The evidence is clear that the Bank of England's and the Federal Reserve's asset purchases had a positive significant effect on consumption, on the relative prices of riskier assets, on credit availability, and on liquidity in the financial system. If the improvement was insufficient, because the response to a given injection was less than some hoped, increase the dose.
There are no negative side-effects to speak of from greater asset purchases, beyond some politically induced nausea (which central bankers simply have to suffer through). In the 2-1/2 years since QE began to be felt in earnest, the trade-weighted pound has been flat and the trade-weighted euro has fluctuated but is within 5 percent of where it was. The trade-weighted dollar is down 10 percent since January 2009, which is not that much all considered, and some if not most of that decline is due to downward revisions in the US outlook, leaving little due to QE I or II.
Thus, all the claims of gold bugs and defenders of undervalued exchange rate pegs that QE was debasing the currencies of activist central banks have been proven unfounded. We should talk about asset purchases as what they are: mega-supplements for economies with a severe temporary deficiency of vitamin D (for demand). In other words, there are limited economic side effects because asset purchases are not at all unconventional for central banks, as many monetary theorists and historians have pointed out. The only exception is the scale required, which is determined by the size of deficiency.
Yes, inadequately restructured financial systems and real estate markets do inhibit the transmission of monetary stimulus by whatever means, as well as constraining growth directly. Further monetary easing, however, makes it easier at the margin for deserving borrowers to get around the impairment of the banking system, and for banks to raise the higher capital they definitely require. Were elected governments to undertake the desirable reform of banks and resolution of real estate overhangs, central bank provision of liquidity would ease the uptake of risky lending that followed—with positive feedback on the effectiveness of monetary policy in turn.
Similarly, fiscal mismanagement does offset monetary efforts to reduce interest rates and anchor inflation expectations. Whenever central banks go beyond lecturing, however, into threats of withholding stimulus to try to compel elected officials into fiscal rectitude, they fail. That is what the Bank of Japan mistakenly and futilely tried during the 1990s; that kind of structural failure is arguably a major source of the euro area's underlying difficulties.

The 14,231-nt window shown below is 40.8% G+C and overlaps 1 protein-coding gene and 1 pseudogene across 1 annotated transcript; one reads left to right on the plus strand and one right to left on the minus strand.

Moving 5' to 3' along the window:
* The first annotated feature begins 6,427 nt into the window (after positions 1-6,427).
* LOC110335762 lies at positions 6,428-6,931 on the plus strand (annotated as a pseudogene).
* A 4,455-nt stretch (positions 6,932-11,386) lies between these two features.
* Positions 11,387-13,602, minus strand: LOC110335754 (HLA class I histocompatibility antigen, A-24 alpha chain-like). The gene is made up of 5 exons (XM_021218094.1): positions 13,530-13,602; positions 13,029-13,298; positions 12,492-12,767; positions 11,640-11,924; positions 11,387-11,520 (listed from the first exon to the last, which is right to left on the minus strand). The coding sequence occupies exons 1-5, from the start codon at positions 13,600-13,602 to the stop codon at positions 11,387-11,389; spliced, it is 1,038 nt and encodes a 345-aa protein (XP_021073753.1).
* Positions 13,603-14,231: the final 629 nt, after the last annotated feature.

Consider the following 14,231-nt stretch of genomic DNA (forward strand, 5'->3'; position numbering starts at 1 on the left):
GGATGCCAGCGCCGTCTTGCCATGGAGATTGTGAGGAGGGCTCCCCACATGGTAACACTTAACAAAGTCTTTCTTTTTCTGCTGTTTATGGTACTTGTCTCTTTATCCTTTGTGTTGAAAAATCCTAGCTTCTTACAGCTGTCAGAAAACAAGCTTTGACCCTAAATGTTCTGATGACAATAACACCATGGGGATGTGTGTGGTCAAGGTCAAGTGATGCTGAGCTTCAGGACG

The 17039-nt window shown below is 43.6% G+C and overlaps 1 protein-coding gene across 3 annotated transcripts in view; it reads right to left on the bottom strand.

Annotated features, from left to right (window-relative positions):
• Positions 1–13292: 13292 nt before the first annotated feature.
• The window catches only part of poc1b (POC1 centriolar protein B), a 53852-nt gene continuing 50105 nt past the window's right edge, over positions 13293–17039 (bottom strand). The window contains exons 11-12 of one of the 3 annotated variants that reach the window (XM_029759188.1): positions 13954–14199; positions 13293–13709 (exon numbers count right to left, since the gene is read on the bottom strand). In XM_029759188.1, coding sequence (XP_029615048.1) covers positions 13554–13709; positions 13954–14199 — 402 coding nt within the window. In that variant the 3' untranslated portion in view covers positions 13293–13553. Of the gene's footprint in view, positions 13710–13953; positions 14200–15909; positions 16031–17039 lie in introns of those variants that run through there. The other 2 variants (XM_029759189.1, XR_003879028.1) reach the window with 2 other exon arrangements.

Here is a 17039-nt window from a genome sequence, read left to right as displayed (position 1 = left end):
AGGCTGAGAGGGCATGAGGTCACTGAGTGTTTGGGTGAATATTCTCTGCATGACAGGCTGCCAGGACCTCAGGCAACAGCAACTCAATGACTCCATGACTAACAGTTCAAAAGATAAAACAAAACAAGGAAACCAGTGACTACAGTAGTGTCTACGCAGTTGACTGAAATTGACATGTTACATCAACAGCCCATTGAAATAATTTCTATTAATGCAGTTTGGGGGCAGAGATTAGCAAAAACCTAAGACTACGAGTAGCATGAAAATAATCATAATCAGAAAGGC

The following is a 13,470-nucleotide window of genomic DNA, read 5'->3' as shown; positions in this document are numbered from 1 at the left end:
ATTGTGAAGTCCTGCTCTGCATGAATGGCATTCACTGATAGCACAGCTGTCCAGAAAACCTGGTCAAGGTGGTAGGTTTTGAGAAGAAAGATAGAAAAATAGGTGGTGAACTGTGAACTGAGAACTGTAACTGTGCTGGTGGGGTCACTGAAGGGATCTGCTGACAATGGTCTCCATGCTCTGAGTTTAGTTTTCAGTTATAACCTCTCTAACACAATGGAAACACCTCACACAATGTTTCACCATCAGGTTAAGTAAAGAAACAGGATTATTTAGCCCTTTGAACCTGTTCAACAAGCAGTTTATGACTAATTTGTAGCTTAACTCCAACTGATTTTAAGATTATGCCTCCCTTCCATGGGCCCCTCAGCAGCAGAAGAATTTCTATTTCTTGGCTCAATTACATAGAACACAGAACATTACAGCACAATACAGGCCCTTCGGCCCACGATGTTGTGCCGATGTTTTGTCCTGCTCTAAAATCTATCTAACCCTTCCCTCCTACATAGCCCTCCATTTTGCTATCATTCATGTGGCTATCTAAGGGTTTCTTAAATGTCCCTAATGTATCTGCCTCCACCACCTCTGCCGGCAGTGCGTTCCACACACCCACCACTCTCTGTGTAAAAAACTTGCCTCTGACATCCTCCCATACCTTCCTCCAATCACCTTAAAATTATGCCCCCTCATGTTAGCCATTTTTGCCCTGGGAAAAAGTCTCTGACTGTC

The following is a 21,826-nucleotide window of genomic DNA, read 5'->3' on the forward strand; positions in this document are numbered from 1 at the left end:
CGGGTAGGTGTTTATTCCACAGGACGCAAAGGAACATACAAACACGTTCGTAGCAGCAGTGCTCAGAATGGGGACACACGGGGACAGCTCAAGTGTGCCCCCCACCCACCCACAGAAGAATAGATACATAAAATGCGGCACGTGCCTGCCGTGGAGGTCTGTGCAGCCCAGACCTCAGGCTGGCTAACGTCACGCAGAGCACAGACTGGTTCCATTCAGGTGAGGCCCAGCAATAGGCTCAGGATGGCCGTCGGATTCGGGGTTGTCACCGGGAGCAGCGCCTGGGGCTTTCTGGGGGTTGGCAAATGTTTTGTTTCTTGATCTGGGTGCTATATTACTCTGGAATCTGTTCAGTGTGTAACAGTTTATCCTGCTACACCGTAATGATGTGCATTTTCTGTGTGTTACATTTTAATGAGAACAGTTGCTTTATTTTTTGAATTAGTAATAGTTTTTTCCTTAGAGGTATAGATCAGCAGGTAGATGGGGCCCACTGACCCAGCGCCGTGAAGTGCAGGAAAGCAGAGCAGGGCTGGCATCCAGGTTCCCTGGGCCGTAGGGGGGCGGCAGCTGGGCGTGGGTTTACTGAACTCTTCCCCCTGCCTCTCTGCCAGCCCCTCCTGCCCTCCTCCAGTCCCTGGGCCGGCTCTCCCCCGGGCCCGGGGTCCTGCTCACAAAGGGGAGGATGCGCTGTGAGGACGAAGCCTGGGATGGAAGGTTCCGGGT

The appropriate response by monetary policy to the fiscal situation is to ease so as to keep recession from sabotaging fiscal consolidation or making budget disputes intractable. In any event, monetary policy in the G-7 has to take as given that the major economies will undertake fiscal contraction at an average annual rate above 1.5 percent of GDP for the next couple of years—and when integrated economies simultaneously move fiscal policy in the same direction, the multipliers on that policy increase.
When you are the goalkeeper, there is no excuse for inaction, even if it is embarrassing when some shots do get past you, and even if your teammates fail to play defense. Additional monetary stimulus is the last line of defense for the advanced economies today. G-7 central banks should purchase more assets if we are to have any hope of our economies ever catching up.
Adam S. Posen is an external member of the Monetary Policy Committee of the Bank of England and senior fellow at the Peterson Institute for International Economics. The opinions expressed are his own.
Speech: How To Do More September 13, 2011